Background Lung clearance index (LCI) is a valuable research tool in cystic fibrosis (CF) but clinical application has been limited by technical challenges and uncertainty about how to interpret longitudinal change. In order to help inform clinical practice, this study aimed to assess feasibility, repeatability and longitudinal LCI change in children and adults with CF with predominantly mild baseline disease.
Methods Prospective, 3-year, multicentre, observational study of repeated LCI measurement at time of clinical review in patients with CF >5 years, delivered using a rapid wash-in system.
Results 112 patients completed at least one LCI assessment and 98 (90%) were still under follow-up at study end. The median (IQR) age was 14.7 (8.6–22.2) years and the mean (SD) FEV1 z-score was −1.2 (1.3). Of 81 subjects with normal FEV1 (>−2 z-scores), 63% had raised LCI (indicating worse lung function). For repeat stable measurements within 6 months, the mean (limits of agreement) change in LCI was 0.9% (−18.8% to 20.7%). A latent class growth model analysis identified four discrete clusters with high accuracy, differentiated by baseline LCI and FEV1. Baseline LCI was the strongest factor associated with longitudinal change. The median total test time was under 19 min.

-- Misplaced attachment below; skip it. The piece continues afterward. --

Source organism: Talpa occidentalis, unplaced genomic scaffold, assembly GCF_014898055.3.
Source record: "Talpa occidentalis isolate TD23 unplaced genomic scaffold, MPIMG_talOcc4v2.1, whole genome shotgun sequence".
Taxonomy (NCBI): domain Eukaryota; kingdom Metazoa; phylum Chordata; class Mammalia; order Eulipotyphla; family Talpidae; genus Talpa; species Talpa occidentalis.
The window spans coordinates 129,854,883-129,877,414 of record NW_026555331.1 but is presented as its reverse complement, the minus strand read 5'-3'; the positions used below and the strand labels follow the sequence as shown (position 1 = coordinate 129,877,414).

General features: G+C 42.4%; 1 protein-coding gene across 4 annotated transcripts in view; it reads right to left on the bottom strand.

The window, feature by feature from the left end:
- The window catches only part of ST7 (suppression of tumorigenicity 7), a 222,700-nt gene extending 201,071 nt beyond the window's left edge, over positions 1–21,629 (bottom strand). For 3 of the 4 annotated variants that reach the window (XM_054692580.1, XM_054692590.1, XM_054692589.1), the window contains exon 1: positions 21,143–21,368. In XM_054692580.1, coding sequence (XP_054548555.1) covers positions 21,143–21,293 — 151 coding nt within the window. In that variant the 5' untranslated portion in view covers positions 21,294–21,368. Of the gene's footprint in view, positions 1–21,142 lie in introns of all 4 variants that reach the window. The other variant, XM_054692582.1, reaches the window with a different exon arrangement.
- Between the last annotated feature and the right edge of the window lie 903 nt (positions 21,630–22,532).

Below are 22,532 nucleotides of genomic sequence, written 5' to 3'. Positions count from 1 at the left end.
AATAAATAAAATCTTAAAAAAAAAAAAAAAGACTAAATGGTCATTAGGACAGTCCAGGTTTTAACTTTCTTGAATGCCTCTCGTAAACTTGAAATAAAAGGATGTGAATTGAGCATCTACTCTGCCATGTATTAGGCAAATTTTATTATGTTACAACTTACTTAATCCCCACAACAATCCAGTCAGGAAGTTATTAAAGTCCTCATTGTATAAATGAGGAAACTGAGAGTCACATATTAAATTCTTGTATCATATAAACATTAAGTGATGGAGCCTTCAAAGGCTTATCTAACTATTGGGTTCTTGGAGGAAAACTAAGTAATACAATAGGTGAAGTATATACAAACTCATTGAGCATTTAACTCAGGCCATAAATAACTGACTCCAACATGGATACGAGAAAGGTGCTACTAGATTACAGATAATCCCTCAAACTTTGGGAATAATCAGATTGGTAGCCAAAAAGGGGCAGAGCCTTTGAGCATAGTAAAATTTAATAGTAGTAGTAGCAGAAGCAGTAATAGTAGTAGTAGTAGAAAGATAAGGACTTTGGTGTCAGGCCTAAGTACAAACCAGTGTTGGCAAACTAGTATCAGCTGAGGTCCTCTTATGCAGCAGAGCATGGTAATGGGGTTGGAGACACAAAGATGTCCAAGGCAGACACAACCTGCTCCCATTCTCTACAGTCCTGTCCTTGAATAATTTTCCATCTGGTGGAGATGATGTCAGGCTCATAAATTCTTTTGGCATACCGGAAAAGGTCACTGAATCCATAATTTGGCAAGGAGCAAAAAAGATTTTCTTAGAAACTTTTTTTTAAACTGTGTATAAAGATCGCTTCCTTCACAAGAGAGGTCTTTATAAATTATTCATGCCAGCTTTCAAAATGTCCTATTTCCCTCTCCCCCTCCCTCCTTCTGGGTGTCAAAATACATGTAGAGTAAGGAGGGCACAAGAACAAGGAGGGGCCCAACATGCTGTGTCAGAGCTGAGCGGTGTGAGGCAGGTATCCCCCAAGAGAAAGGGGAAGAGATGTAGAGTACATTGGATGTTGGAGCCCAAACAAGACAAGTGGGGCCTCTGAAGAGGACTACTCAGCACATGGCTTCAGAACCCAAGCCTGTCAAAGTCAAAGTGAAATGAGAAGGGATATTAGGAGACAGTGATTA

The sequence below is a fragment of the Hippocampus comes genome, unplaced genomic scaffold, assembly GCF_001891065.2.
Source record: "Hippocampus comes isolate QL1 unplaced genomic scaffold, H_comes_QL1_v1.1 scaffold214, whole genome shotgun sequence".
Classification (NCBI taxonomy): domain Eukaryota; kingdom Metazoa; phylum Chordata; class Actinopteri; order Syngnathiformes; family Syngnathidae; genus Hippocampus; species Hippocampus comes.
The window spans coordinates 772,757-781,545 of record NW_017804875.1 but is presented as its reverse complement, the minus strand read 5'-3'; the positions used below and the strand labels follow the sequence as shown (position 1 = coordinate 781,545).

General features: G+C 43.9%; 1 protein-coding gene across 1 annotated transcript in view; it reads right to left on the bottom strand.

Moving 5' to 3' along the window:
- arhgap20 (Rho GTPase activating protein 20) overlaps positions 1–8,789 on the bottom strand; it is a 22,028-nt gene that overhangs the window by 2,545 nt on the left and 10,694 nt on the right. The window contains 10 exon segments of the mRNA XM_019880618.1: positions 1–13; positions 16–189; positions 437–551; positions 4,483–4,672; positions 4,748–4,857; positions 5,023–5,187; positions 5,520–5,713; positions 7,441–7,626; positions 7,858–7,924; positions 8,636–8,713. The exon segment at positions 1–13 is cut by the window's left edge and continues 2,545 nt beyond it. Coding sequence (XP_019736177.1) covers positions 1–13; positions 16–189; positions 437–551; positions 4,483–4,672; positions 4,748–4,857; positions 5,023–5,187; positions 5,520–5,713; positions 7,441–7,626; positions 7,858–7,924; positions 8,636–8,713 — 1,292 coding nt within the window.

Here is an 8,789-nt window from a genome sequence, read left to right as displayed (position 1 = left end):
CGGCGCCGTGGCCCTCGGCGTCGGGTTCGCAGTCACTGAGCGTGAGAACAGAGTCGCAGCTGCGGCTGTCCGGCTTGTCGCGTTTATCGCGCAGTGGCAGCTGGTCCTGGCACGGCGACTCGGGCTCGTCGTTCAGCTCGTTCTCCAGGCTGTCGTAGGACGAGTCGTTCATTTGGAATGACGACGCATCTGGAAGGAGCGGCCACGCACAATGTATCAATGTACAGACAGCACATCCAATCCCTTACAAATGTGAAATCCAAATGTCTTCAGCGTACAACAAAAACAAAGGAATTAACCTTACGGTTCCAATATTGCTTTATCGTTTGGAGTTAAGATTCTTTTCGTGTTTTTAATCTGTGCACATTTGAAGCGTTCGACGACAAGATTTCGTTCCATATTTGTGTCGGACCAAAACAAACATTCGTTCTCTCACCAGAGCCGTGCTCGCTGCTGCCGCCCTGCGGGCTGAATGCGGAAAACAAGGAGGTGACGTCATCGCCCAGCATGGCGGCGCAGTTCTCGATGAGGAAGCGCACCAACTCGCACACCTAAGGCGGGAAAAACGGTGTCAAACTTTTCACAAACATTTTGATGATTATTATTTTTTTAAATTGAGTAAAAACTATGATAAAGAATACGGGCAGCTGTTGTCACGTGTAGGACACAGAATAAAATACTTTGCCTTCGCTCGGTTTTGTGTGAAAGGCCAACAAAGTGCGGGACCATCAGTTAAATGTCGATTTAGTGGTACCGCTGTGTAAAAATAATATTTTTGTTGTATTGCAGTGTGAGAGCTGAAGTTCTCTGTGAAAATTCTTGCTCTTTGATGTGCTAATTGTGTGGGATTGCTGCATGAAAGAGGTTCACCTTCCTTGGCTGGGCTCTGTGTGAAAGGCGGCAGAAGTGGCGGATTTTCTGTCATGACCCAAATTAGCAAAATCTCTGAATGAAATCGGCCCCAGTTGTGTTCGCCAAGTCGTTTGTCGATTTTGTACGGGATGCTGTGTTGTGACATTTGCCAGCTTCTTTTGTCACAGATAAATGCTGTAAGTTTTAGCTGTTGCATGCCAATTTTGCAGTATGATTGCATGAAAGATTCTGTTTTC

Conclusions Most patients with CF with well-preserved lung function show stable LCI over time. Cluster behaviours can be identified and baseline LCI is a risk factor for future progression. These results support the use of LCI in clinical practice in identifying patients at risk of lung function decline.
- cystic fibrosis
- lung physiology
Data availability statement
Data are available upon reasonable request to the corresponding author.
Statistics from Altmetric.com
If you wish to reuse any or all of this article please use the link below which will take you to the Copyright Clearance Center’s RightsLink service. You will be able to get a quick price and instant permission to reuse the content in many different ways.